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Prostaglandin metabolite induces inhibition of TRPA1 and channel-dependent nociception.

Weng Y, Batista-Schepman PA, Barabas ME, Harris EQ, Dinsmore TB, Kossyreva EA, Foshage AM, Wang MH, Schwab MJ, Wang VM, Stucky CL, Story GM - Mol Pain (2012)

Bottom Line: Ca2+ imaging studies of DRG neurons demonstrated that 15d-PGJ2 pre-exposure reduced the magnitude and number of neuronal responses to AITC, but not CAP.AITC responses were not reduced when neurons were pre-exposed to 15d-PGJ2 combined with HC-030031 (TRPA1 antagonist), demonstrating that inhibitory effects of 15d-PGJ2 depend on TRPA1 activation.Collectively, our studies support that TRPA1 agonists may be useful as pain therapeutics.

View Article: PubMed Central - HTML - PubMed

Affiliation: Department of Anesthesiology, Washington University Pain Center, St. Louis, MO 63110, USA.

ABSTRACT

Background: The Transient Receptor Potential (TRP) ion channel TRPA1 is a key player in pain pathways. Irritant chemicals activate ion channel TRPA1 via covalent modification of N-terminal cysteines. We and others have shown that 15-Deoxy-Δ12, 14-prostaglandin J2 (15d-PGJ2) similarly activates TRPA1 and causes channel-dependent nociception. Paradoxically, 15d-PGJ2 can also be anti-nociceptive in several pain models. Here we hypothesized that activation and subsequent desensitization of TRPA1 in dorsal root ganglion (DRG) neurons underlies the anti-nociceptive property of 15d-PGJ2. To investigate this, we utilized a battery of behavioral assays and intracellular Ca2+ imaging in DRG neurons to test if pre-treatment with 15d-PGJ2 inhibited TRPA1 to subsequent stimulation.

Results: Intraplantar pre-injection of 15d-PGJ2, in contrast to mustard oil (AITC), attenuated acute nocifensive responses to subsequent injections of 15d-PGJ2 and AITC, but not capsaicin (CAP). Intraplantar 15d-PGJ2-administered after the induction of inflammation-reduced mechanical hypersensitivity in the Complete Freund's Adjuvant (CFA) model for up to 2 h post-injection. The 15d-PGJ2-mediated reduction in mechanical hypersensitivity is dependent on TRPA1, as this effect was absent in TRPA1 knockout mice. Ca2+ imaging studies of DRG neurons demonstrated that 15d-PGJ2 pre-exposure reduced the magnitude and number of neuronal responses to AITC, but not CAP. AITC responses were not reduced when neurons were pre-exposed to 15d-PGJ2 combined with HC-030031 (TRPA1 antagonist), demonstrating that inhibitory effects of 15d-PGJ2 depend on TRPA1 activation. Single daily doses of 15d-PGJ2, administered during the course of 4 days in the CFA model, effectively reversed mechanical hypersensitivity without apparent tolerance or toxicity.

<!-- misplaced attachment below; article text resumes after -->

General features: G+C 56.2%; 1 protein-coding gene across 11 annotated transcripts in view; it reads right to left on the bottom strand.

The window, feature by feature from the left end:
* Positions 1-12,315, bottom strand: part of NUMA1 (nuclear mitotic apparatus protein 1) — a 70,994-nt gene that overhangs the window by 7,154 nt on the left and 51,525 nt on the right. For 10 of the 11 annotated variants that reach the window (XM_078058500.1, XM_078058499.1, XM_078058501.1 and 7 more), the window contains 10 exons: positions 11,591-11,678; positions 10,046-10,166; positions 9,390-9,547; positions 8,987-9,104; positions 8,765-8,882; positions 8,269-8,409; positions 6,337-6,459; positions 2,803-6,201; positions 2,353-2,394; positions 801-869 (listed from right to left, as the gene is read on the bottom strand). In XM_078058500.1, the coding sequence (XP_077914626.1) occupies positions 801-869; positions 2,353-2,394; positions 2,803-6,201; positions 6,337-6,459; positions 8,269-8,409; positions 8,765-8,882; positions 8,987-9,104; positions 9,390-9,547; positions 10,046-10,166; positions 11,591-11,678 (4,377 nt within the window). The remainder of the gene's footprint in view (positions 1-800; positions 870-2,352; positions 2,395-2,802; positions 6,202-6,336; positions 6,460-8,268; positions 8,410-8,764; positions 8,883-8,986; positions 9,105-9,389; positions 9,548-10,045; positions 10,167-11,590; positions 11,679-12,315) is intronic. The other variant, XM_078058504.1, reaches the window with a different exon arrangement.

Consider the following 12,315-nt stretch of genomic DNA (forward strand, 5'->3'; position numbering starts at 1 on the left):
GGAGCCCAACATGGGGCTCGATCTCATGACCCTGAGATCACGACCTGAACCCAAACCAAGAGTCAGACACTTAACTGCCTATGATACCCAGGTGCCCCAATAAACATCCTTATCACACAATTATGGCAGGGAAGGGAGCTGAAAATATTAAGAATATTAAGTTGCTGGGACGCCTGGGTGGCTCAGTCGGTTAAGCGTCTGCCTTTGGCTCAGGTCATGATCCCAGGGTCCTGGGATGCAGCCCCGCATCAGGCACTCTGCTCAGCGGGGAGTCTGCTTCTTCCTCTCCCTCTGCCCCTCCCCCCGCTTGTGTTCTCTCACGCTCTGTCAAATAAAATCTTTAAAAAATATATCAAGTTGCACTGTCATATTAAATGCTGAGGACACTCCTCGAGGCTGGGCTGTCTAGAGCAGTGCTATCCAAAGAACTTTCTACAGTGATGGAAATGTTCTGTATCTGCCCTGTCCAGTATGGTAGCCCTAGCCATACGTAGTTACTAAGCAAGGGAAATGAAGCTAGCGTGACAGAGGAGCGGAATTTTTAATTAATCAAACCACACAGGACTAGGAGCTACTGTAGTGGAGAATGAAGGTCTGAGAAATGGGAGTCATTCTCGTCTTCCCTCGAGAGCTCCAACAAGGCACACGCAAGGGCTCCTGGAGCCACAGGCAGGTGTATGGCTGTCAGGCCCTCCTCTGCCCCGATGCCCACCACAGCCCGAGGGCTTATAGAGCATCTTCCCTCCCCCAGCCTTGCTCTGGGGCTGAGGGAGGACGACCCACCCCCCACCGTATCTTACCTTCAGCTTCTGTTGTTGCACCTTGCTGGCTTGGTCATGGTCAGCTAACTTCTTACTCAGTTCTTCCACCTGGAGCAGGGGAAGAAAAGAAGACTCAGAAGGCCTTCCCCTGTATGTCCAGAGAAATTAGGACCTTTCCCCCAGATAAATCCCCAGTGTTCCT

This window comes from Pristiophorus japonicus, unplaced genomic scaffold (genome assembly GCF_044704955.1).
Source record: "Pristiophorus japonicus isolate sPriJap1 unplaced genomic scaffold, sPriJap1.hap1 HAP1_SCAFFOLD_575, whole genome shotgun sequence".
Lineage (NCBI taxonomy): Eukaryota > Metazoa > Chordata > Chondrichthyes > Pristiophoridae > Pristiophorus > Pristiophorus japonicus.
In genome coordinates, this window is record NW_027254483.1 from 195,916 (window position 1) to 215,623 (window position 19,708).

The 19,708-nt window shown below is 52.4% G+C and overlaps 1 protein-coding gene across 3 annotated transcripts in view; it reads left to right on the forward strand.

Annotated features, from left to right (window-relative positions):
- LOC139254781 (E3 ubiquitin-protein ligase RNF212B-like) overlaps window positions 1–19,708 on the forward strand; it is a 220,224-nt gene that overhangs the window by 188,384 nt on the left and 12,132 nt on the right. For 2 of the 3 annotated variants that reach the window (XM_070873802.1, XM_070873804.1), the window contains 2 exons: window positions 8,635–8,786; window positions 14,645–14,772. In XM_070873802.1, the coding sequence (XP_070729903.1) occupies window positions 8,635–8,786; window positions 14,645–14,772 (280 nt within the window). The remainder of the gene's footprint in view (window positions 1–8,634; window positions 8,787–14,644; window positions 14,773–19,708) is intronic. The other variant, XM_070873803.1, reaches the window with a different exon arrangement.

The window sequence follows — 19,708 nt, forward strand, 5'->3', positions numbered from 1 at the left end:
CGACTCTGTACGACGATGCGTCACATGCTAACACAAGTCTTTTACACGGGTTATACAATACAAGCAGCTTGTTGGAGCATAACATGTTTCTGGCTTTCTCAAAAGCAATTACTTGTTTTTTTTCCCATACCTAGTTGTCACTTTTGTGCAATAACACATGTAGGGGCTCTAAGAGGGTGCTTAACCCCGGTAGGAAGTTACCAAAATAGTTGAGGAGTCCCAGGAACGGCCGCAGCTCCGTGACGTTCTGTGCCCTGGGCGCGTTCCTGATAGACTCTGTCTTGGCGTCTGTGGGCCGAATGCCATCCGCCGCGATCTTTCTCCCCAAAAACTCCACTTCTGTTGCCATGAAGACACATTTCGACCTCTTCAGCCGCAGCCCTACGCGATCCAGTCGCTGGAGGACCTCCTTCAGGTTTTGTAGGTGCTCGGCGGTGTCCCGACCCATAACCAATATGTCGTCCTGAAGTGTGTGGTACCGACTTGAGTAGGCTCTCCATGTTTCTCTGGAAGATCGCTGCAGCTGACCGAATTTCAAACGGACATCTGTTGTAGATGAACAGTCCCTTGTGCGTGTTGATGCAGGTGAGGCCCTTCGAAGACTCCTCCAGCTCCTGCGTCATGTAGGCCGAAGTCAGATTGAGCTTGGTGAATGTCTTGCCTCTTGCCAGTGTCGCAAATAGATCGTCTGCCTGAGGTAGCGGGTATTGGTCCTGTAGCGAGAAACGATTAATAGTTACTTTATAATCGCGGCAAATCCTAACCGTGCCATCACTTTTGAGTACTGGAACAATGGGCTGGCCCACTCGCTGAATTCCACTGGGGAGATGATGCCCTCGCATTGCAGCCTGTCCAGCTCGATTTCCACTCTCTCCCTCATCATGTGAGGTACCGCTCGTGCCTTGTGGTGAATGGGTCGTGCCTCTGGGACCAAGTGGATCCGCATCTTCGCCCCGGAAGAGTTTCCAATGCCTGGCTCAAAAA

Conclusions: Taken together, our data support the hypothesis that 15d-PGJ2 induces activation followed by persistent inhibition of TRPA1 channels in DRG sensory neurons in vitro and in vivo. Moreover, we demonstrate novel evidence that 15d-PGJ2 is analgesic in mouse models of pain via a TRPA1-dependent mechanism. Collectively, our studies support that TRPA1 agonists may be useful as pain therapeutics.

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Homologous desensitization of 15d-PGJ2 vs. AITC is dependent on agonist concentration. Homologous sensitization and desensitization are agonist- and concentration-dependent. In contrast to 50 μM 15d-PGJ2 (A), responses to 50 μM AITC sensitize (B) significantly (C). Traces show mean ± SEM of ~30-60 DRG neurons. Values in C represent the peak response of neurons under each condition. **p < 0.01, ***p < 0.001. Data were analyzed using a paired, two-tailed Student’s t-test.